A local resident is urging the Battery Park City Authority (BPCA) to recommit to the reputation for environmental sustainability that the community earned in 1990s and early years of the 21st century, when it become one of the first developments in the nation to erect “green” residential and office buildings.
At the April 13 Open Community Meeting hosted by the Authority, Gateway resident Maureen Koetz asked BPCA chairman Dennis Mehiel about, “the green building regulations that the BPCA put in place in the 1990s. Buildings from before that time not were subject to those kind of requirements. To what extent will the Authority, as part of sustainability planning, revisit the way these buildings are currently maintained and upgraded?”
She continued, “you’re aware of the fact that a 1983 vintage building has not been effectively upgraded for going on four decades, and most of the tenants now have a burden shift on the energy cost because of that. Because we are forced to use more energy than we would like, we are contributing to global warming.”
Ms. Koetz added, “there’s influence in the provisions of your ground leases. There’s actually legal compulsion for certain kinds of upgrades and compliance and condition management.” This material is familiar to Ms. Koetz, a former deputy assistant Secretary of the United States Air Force, where she oversaw a global real estate portfolio of military bases and was designated that service’s chief sustainability officer. “What might you consider doing about using ground lease provisions to green out the community,” Ms. Koetz asked the BPCA chairman.
Mr. Mehiel responded, “that’s a good question. We have one major site, Gateway Plaza, where certainly we’re aware of very, very difficult conditions with respect to windows and heating systems and costs cascading down onto tenants.”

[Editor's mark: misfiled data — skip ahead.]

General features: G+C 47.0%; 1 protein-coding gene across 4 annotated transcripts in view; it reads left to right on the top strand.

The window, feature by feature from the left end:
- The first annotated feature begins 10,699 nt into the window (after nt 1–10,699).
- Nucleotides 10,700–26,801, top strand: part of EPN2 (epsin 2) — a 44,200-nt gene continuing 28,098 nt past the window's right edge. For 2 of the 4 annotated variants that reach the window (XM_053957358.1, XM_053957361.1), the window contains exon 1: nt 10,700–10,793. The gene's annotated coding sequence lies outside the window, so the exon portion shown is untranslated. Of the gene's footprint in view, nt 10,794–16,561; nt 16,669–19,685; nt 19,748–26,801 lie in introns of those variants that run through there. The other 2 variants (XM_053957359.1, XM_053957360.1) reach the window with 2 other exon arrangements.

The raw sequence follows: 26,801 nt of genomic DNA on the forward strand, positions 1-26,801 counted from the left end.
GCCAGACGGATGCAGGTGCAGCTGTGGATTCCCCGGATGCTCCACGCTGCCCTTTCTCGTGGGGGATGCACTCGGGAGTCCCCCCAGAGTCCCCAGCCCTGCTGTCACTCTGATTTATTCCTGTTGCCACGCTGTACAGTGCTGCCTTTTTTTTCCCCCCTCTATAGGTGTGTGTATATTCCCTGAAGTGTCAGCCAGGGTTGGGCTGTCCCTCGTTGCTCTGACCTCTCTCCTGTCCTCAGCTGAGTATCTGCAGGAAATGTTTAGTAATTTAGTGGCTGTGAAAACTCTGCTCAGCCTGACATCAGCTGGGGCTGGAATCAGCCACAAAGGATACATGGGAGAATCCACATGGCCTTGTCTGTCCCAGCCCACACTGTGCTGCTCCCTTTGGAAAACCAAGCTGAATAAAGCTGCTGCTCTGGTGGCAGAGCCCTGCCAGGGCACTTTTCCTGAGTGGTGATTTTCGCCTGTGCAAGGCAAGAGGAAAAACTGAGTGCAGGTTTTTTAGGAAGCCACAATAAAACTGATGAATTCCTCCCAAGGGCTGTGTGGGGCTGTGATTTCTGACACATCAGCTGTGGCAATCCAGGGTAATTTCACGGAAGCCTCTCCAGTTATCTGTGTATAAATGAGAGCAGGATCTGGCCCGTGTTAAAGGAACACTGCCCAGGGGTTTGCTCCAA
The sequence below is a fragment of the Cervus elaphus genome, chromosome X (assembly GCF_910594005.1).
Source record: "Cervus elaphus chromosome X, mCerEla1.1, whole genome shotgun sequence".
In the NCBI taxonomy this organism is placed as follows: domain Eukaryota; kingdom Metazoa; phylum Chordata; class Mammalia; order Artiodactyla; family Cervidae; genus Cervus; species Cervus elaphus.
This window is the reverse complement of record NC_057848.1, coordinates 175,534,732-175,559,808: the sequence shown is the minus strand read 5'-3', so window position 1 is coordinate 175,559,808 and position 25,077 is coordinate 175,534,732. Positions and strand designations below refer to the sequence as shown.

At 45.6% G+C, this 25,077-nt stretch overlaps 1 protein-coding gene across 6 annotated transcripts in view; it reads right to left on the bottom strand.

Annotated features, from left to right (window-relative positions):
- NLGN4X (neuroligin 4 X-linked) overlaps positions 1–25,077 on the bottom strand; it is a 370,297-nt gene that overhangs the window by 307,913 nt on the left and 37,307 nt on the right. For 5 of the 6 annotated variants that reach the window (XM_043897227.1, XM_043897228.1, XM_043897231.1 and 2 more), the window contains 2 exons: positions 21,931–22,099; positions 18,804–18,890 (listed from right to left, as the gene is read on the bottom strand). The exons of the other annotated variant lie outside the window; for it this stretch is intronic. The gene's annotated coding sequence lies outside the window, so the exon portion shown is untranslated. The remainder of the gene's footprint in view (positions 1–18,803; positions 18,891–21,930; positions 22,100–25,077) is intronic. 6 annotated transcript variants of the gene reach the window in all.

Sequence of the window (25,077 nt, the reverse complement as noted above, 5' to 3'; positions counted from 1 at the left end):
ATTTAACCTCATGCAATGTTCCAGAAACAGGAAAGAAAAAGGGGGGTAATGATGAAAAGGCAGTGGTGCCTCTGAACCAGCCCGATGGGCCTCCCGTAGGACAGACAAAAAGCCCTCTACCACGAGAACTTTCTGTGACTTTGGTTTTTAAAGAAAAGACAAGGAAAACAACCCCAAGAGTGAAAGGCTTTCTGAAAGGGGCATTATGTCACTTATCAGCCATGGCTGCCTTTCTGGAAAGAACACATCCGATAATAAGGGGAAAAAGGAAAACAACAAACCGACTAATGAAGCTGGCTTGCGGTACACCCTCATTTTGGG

“The ground lease has been up for renegotiation,” Mr. Mehiel continued. “These ground leases go out quite a few years, but they have different points along the line where the numbers can change. And what that provides is a circumstance where owners will come to us sometimes, years in advance of a reset, because they need to do something with financing.”
In the case of Gateway, Mr. Mehiel noted, “we have spent the last two years in an arduous negotiation. We are hopeful we can get to a conclusion where all those windows are going to be replaced. But the broader question that you raise is a good one and I’d like to take that under advisement and get personally better informed about where we might have leverage beyond Gateway. What other buildings have problems that could be rectified in a reasonable way?”
Ms. Koetz responded, “there is also federal money tied up in Gateway, which trips a lot of wires that may give us more leverage.”
Simon Bryan of IGY
In another part of the discussion, focusing on North Cove Marina, that facility’s manager, Simon Bryan predicted that this season, the anchorage will host a larger number of super yachts than in years past. This prompted Ms. Koetz to ask, “what’s going to happen to our greenhouse gas profile if we start attracting a lot more yachts and very large motorized boats? Yachts are some of the most polluting sets of machinery still left on the planet. Sailboats are wonderful, but motorized yachts are terrible polluters.”
Mr. Bryan replied, “we’re not focused entirely on mega yachts. We’re going to attract a balance. We do take the environment very seriously, which is why we are introducing waste recycling this year.”
Ms. Koetz pressed the issue, asking, “is there some large-scale sustainability planning going on to identify this and track it?”
At this point, Mr. Mehiel interjected, “that’s an excellent suggestion and we should respond to that.” He then offered to have BPCA staff set up a meeting with Ms. Koetz to discuss these issues.